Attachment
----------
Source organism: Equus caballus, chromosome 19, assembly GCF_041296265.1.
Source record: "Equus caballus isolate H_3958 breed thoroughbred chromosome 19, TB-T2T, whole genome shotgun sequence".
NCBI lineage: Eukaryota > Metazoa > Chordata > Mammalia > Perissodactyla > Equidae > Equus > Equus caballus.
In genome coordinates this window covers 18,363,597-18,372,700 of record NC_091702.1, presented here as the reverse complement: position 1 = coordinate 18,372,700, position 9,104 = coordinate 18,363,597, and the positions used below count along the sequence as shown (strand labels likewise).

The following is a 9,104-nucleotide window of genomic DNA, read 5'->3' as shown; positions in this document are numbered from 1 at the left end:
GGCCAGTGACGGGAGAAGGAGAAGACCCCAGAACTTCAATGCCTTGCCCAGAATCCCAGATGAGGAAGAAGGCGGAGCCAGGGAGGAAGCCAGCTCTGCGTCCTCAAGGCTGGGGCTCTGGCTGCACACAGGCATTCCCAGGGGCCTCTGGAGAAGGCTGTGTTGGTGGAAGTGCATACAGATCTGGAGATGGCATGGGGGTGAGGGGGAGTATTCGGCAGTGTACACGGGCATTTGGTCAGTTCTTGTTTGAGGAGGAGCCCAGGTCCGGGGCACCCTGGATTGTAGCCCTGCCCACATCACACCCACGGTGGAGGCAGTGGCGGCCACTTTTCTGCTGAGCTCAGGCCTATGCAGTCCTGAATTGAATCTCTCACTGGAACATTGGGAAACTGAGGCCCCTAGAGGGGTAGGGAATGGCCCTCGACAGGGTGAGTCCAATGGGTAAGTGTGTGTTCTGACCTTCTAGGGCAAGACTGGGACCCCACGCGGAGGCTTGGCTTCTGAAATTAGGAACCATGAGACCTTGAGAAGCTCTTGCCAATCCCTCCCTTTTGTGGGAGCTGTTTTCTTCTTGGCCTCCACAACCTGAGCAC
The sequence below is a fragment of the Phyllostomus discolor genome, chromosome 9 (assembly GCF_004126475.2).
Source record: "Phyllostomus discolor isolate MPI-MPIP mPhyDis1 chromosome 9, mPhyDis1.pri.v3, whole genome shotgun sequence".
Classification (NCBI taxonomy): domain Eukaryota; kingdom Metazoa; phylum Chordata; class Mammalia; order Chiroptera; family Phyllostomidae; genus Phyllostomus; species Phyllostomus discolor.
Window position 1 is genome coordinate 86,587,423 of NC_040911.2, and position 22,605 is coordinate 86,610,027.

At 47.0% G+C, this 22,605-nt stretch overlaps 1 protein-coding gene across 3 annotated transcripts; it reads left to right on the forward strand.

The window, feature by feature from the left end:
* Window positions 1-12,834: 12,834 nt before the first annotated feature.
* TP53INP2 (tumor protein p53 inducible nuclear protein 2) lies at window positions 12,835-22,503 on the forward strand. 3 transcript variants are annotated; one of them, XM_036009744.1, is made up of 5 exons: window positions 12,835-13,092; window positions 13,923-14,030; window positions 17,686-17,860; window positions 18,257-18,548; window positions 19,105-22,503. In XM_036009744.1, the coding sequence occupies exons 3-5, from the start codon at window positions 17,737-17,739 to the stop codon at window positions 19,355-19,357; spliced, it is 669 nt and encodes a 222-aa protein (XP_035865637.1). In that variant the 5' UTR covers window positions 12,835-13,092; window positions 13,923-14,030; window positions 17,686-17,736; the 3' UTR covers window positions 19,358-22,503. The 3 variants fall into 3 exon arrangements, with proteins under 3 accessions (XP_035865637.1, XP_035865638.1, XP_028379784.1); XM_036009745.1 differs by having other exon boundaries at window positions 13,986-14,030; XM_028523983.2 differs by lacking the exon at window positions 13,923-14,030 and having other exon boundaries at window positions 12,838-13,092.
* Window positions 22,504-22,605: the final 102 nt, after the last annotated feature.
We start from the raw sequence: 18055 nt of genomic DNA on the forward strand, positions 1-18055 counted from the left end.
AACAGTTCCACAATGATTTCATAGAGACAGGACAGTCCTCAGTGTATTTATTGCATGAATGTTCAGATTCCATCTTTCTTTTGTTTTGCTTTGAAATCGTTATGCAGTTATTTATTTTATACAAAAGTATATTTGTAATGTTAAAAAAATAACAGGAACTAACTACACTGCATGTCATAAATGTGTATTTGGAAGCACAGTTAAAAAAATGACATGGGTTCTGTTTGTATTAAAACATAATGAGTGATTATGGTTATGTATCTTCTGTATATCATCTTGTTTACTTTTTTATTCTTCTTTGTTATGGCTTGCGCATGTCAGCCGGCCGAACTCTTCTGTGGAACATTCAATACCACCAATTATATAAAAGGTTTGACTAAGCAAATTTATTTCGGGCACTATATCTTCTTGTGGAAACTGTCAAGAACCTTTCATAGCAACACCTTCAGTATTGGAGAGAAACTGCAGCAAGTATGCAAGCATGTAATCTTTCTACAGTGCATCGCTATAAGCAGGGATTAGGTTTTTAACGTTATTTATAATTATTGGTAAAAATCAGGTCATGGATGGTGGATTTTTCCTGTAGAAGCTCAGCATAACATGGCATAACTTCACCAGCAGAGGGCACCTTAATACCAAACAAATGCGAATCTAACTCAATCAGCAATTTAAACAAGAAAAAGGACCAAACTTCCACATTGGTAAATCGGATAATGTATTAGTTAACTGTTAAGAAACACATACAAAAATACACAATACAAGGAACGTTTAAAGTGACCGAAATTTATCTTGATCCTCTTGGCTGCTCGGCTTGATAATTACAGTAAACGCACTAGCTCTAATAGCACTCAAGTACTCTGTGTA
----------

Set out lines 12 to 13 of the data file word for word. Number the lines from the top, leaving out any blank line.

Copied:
The window, feature by feature from the left end:
* Window positions 1-12,834: 12,834 nt before the first annotated feature.